While you may have not yet seen it personally, BIAP is actually much simpler to execute than parallel parking and (compared to traditional head-in angled parking) it’s much easier to exit the space by “nosing out” into the traffic flow rather than backing out blindly.
Pasadena Back-In Angled Parking Sign
Vista Street between Sierra Madre and Rosemead Blvd.
Pasadena first implemented BIAP in 2014 with a block on Vista Street between Sierra Madre and Rosemead Blvd. If you have a chance to check it out, you'll see that the change was supported only by the simple signage shown above and people have easily adopted the approach.
Building on that success, the design has also been put into operation on a block face within the Civic Center (on Garfield, south of Walnut in front of the Police Department).
Back-In Angled Parking it’s now considered to be the current “Best Practice” across the United States and it’s been successfully implemented in cities such as Santa Barbara, San Francisco, Seattle and Ventura as well as in states including Alabama, Arizona, Delaware, Ohio, Montana, North Carolina, Pennsylvania, Tennessee, Texas, Utah, Vermont, Washington and more!
Here's an introductory video (2:24) that further explains how this works...
The Parklets Pilot Committee has also gathered a baseline of data to reflect the current conditions, including: Pedestrian and Cyclist Counts as well as Business Activity and Property Values. After the program launches, we plan to evaluate changes in these key measures, along with surveys of Parklet users, resident attitudes and business attitudes.
Some additional information about these metrics is provided below…
To demonstrate the growing level of pedestrian activity within the Playhouse District, the PDA regularly conducts an assessment of pedestrian traffic volumes (evaluated by both day-of-week and time-of-day).
To evaluate the impact this Pilot has on local businesses, we’ll be relying on two sources of data. Aggregated sales tax by geographic area provided by the City of Pasadena as well as the experiences of individual retailers located in the neighborhood.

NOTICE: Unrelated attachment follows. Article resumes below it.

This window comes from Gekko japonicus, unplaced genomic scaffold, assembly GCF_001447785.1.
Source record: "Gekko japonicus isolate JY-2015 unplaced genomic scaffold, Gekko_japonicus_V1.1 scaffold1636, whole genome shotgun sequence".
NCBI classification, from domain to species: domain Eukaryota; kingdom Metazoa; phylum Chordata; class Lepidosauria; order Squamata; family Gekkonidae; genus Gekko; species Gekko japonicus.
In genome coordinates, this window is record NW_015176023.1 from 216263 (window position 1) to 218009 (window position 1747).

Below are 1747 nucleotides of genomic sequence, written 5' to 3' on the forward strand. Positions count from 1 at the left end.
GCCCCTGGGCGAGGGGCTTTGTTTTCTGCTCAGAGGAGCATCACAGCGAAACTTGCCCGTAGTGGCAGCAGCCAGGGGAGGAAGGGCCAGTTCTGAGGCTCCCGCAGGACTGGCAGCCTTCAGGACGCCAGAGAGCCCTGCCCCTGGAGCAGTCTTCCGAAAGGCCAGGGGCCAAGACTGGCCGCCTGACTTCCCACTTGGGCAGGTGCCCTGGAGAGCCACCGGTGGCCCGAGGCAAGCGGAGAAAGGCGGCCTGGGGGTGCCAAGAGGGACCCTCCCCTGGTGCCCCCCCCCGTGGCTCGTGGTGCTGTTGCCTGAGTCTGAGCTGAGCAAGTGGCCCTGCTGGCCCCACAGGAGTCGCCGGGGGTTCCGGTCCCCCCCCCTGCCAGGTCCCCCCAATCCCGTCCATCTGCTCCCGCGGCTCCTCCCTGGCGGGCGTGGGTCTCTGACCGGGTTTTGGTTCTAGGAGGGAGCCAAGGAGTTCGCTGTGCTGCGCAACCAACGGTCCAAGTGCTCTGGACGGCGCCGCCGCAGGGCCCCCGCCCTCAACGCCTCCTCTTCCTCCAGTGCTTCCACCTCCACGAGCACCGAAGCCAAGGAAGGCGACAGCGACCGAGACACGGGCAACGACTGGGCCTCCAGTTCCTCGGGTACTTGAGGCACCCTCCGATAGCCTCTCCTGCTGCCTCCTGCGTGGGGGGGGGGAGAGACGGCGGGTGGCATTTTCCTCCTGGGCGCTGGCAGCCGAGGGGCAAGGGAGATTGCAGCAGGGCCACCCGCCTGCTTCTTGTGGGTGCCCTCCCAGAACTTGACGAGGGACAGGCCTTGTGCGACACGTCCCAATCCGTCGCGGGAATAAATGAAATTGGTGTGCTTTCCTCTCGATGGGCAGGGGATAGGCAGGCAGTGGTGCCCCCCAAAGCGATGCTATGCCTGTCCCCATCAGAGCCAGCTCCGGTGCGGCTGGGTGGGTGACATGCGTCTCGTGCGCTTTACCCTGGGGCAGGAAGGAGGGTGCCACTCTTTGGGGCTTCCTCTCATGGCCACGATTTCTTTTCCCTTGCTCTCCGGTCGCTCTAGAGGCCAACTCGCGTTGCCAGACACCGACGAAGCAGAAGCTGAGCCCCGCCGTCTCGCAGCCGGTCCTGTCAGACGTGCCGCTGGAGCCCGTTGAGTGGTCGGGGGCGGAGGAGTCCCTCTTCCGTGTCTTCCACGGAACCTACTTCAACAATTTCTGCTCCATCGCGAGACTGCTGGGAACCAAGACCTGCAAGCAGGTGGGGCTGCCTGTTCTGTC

At the heart of the Parklets project, it's about creating "a sense of place" - an environment where people will go "to" instead of "through." While it’s near impossible to put a price tag on the Quality-of-Life benefits that these sorts of enhancements bring to bear, nearly every municipality seeks to measure the economic value of placemaking initiatives in the affected neighborhoods.
The Moody’s /RCS CPPI® Index reflects a suite of transaction-based data sets that objectively measure the change in commercial property prices. As you can see on this chart, the impact of walkability on real estate $-values couldn't be clearer! Starting in 2006 the walkable Central Business District neighborhoods take off to build a lead that is shy of twice the Suburban Car Dependent alternative! You can play with the variables yourself at the Real Capital Analytics website. Choose "RCA & Walk Score CPPI" in the first column - then pick your comparative variables in the right column.
Also, worth noting:
- The Economic Promise of Walkable Places in Metropolitan Washington, DC researched by Christopher Leinberger and Mariela Alfonzo and published by the Brookings Institution
- Economic Effects of Traffic Calming on Urban Small Business on Valencia Street in San Francisco